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Which Athletes Make Good Sponsors?

By July 13, 2021No Comments

With the recent update of the NCAA NIL policy, businesses of all sizes have been looking for ways to get exposure by partnering with athletes.

College athletes can now earn money off of their names, image, and likeness, which has led to a wave of new opportunities for local businesses. Several athletes have already taken to social media to announce their new deals.

For instance, Trey Knox of the Arkansas Razorbacks is partnering with PetSmart and has been active on his social media accounts to promote the brand. His social media posts with Petsmart have been well received, garnering thousands of likes from his 13.9K followers on Twitter and 12.8K followers on Instagram.

As a smaller-scale example, Drake Heismeyer of the Missouri Tigers has been partnering with several local restaurants and advertising their businesses. With roughly 1.4 thousand followers on Instagram and Twitter, Heismeyer’s posts have received a fair amount of recognition with a couple of hundred likes on each post.

Facilitating a deal with a student-athlete may seem impossible, but it’s not as hard as it seems.

You don’t need to land a deal with the top quarterback at a Power Conference school to get more exposure for your company. There are several ways to get your name out there and take your marketing to the next level.

A New World of Opportunity for Small Businesses

Sponsoring an athlete has many benefits. First, a sponsorship would help increase sales because of exposure to a new audience. Once you partner with an athlete you have instant access to their audience. Even a player with 1,000 followers will still get some attention and increase traffic.

Second, a sponsorship would help increase brand loyalty. People are more likely to trust your business when they see somebody they know talking about it. Especially if the student athlete is from a nearby town, it will prove your support for that area.

Finally, a student athlete sponsorship will present a face to your business, making it more appealing and engaging to others. It provides that bridge between your business and your customers.

Approaching an Athlete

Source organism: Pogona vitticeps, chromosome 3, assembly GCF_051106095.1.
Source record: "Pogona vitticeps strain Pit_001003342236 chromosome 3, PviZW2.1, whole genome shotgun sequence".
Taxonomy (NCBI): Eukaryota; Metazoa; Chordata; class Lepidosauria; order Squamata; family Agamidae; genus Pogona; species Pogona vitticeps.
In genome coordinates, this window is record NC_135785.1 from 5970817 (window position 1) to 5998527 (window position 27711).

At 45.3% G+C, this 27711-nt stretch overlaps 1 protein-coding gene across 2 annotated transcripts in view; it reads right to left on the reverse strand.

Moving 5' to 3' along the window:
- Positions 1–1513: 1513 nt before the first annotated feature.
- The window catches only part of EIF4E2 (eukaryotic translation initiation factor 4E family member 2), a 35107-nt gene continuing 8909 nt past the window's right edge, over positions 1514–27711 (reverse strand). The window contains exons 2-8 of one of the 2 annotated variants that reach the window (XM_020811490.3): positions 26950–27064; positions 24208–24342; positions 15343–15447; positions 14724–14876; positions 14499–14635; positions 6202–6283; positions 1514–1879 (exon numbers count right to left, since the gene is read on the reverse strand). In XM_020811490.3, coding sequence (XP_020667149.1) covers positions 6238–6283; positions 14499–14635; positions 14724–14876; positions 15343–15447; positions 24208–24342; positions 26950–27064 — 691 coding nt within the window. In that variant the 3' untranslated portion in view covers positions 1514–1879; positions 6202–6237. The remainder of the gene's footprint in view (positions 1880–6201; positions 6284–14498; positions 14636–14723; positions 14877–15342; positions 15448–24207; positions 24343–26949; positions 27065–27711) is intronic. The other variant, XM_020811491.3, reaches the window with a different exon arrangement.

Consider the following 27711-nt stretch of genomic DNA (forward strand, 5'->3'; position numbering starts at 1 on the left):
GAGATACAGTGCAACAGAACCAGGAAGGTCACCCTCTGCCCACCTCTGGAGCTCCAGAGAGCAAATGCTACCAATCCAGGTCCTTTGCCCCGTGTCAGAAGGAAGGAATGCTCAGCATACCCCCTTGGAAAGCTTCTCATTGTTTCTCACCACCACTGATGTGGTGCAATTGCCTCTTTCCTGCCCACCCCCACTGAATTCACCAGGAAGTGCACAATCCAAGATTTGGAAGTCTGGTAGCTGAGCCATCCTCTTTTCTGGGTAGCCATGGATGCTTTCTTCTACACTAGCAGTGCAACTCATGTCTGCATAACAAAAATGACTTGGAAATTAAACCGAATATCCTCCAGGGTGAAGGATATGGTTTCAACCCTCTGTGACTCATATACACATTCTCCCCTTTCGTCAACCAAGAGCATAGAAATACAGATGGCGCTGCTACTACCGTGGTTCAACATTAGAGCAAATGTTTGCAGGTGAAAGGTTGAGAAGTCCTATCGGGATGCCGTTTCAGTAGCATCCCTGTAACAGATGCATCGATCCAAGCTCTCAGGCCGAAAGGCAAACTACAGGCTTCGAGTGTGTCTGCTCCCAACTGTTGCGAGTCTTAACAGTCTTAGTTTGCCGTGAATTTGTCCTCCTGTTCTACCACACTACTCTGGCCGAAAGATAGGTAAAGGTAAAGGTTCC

Figure Out What Kind of Business You Are

The first step before approaching an athlete is figuring out what kind of business you are and what goals you have. Are you a bigger or smaller business? Are you mostly local or are you planning to expand? Are you looking to increase your website traffic or are you trying to get more conversions?

Once you determine specific goals you can plan how to use a partnership to help get your products and services out to a larger audience. Having a clear goal will also make it easier for your athlete to understand what they are representing.

You Don’t Need A Big Budget

You DO NOT need to have a big budget to get exposure for your business!

Not every athlete is the quarterback for the most popular team in college sports. There are other lesser-known athletes who still have a following and are looking to secure deals.

Basketball players from less well-known programs are still recognizable and have a local following of their own.

Using that local following builds trust among your audience and shows that you are a part of the community.

Think Outside The Box

Basketball and football certainly get the most attention in college sports, but there are also opportunities in sports like field hockey, golf, water polo, and swimming.

Just because you don’t see some of these sports on TV doesn’t mean that there’s not an opportunity there.

Reach out to an athlete via their social media or email and outline your terms.

Which Athletes Are Good To Sponsor?

Single Sponsors

Find athletes who haven’t signed partnerships with other companies.

It’s better to pick an athlete who does not yet have a deal with another company. Advertising power is reduced if you have a spokesperson who represents several companies.

Brand Representation

Social media plays a significant role in personal branding. Chances are your potential sponsor already has some form of social media.

Take a look at their existing accounts and note the content that you see. What kinds of things are they talking about? What are their posts like? How would this content reflect on your business?

Don’t just settle for the first athlete that you find. Make sure you have an idea of what this partnership can bring to your brand.

Whether they have 1,000 followers or 5,000 followers there’s still a potential to reach a new audience.

It’s just the beginning and several companies and athletes are already reaping the benefits of this policy. Though there are still changes to be made on the federal level, the impact this has on businesses will continue to be significant.

Need help approaching a college athlete? We can help! Contact Sweet Rose Studios today.